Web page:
That growth in population has had two main sources. One, which is contentious in the House and elsewhere, is immigration, which was uncontrolled for a long time. We as a party rightly criticised that, and are now doing something to control it. However, it is important to remember that the majority—about two thirds—of the growth in population and in the number of households in the country has resulted not from immigration but from ageing. One way that I ask people to think about it is by considering how many people now are part of families in which four generations are alive. Quite a lot of them are. It used to be rare to have a great-grandparent or great-grandchild in a family; it is now common, because people are living longer, and they do not all want to live in the same house. I could go on, but I know that time is limited.
I would like not to take interventions on the argument, as I have heard the argument from hon. Members. I will take interventions later if I have not answered the specific questions raised.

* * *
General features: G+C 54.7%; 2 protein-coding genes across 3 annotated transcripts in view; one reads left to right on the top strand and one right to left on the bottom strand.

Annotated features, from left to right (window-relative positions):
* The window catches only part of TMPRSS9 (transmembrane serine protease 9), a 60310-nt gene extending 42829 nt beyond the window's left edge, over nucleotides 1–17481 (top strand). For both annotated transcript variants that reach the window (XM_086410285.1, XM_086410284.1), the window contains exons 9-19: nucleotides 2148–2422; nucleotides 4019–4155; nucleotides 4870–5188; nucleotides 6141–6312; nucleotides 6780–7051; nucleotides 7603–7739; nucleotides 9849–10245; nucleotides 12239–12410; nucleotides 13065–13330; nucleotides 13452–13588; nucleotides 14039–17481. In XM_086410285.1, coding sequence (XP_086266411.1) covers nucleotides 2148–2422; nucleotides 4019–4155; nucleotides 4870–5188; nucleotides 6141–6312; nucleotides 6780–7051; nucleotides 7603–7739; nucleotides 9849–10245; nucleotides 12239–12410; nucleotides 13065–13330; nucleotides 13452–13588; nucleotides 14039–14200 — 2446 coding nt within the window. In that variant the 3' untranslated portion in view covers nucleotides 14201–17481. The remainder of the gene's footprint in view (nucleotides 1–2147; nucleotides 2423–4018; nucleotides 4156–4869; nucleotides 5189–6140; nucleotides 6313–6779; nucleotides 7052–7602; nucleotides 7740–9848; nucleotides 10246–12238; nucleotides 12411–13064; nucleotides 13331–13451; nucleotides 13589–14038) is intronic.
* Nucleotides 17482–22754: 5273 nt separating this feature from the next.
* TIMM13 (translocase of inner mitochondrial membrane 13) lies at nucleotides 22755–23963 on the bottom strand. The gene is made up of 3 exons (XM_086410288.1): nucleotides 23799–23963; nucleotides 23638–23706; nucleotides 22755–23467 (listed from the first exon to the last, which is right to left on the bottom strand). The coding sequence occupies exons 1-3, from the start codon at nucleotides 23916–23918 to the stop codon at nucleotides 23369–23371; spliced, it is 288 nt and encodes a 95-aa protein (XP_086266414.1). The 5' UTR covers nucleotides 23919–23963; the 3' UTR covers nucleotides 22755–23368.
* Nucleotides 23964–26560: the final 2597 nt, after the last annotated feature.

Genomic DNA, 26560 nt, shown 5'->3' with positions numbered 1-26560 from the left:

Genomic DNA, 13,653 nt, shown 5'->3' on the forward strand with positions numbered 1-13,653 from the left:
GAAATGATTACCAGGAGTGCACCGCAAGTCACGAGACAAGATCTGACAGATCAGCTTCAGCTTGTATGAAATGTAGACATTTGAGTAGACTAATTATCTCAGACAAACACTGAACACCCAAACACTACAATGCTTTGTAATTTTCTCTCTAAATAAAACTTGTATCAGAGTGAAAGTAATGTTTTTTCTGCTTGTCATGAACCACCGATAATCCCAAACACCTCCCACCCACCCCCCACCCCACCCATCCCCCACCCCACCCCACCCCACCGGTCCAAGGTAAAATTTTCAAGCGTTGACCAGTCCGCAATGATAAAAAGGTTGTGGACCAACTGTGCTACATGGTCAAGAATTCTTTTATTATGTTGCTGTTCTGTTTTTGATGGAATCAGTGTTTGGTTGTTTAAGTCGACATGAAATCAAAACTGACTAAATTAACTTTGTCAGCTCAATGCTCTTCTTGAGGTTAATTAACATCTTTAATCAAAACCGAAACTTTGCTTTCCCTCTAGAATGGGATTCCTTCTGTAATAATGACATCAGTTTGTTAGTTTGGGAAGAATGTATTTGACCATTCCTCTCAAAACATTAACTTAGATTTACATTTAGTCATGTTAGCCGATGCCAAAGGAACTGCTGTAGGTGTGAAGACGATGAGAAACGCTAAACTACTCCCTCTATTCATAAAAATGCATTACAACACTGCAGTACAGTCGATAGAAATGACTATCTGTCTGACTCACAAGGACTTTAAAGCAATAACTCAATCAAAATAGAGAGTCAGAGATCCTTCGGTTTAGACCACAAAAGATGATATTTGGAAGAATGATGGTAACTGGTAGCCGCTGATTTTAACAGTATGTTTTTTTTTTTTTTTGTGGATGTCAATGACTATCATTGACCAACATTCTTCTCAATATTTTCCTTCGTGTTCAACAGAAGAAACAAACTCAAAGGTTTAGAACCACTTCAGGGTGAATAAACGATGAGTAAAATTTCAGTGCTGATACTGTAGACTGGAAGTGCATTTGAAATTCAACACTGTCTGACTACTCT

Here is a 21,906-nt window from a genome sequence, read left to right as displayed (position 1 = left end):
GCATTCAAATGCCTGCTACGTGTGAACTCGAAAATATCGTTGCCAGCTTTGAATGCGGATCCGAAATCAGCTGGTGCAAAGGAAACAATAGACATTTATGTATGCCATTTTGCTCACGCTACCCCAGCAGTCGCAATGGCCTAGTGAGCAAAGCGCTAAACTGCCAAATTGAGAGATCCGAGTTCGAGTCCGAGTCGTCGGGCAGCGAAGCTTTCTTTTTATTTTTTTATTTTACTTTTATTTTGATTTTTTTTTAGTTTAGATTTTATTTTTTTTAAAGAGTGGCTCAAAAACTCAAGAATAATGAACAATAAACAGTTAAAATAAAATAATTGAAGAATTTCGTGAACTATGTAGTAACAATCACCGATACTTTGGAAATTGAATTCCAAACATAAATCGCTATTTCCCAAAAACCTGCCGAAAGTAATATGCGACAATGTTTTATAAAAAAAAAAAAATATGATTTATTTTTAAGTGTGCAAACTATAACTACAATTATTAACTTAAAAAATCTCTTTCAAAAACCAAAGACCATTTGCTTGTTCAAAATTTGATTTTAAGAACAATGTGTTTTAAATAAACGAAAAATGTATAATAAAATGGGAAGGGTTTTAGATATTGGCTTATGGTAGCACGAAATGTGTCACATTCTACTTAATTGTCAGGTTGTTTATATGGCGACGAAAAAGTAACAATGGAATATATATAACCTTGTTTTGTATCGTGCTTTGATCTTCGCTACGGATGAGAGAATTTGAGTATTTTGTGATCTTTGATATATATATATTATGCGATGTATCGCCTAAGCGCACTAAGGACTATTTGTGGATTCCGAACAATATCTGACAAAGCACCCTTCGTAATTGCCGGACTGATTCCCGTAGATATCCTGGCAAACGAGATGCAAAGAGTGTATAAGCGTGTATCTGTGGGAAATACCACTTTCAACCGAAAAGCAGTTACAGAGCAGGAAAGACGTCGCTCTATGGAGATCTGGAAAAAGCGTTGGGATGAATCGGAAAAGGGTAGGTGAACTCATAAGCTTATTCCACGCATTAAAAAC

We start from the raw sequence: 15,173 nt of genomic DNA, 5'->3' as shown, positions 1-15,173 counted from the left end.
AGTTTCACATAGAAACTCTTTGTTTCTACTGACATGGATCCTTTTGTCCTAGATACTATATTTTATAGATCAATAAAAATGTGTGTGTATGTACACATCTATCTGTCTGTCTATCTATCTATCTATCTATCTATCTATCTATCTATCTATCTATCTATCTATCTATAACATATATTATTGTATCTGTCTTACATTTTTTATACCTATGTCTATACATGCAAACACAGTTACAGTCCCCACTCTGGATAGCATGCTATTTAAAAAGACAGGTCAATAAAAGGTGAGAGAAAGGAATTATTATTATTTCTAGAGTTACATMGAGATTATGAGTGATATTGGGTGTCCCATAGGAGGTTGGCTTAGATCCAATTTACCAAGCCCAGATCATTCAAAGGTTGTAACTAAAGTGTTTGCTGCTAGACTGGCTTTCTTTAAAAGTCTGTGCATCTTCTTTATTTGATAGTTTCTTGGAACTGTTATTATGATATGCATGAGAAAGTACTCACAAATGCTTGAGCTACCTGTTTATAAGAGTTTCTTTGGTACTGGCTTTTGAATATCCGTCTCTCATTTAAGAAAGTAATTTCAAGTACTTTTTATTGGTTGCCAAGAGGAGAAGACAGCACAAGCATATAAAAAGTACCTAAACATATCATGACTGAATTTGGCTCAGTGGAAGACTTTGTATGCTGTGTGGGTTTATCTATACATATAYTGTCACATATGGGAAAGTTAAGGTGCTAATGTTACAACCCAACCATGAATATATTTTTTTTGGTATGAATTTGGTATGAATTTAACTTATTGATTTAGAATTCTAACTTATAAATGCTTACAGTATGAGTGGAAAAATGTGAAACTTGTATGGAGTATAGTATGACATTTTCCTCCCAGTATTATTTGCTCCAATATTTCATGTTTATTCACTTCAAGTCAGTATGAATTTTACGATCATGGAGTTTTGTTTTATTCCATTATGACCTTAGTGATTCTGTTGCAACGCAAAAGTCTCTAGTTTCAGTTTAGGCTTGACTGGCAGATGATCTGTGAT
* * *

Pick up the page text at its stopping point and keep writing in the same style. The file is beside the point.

No, I will not take interventions on the argument; I will take them on the specific questions asked. I have sat here for two hours listening to the arguments from the Opposition, and I would like a brief moment to develop my argument.
Housing need is intense. I accept that my hon. Friend Mr Robertson does not share my view, but many hon. Members do, and there are a lot of statistics to prove it. How are we going to solve the problem? My hon. Friend, whom I congratulate on securing this debate, referred to the country having 700,000 empty homes, which, he said, should be a priority for meeting the intense need for housing. Although I agree with the sentiment, unfortunately his figure does not give a true picture. The figure of 700,000 homes captures every home that is empty right now, including every home that is between buyer and seller and every home in probate.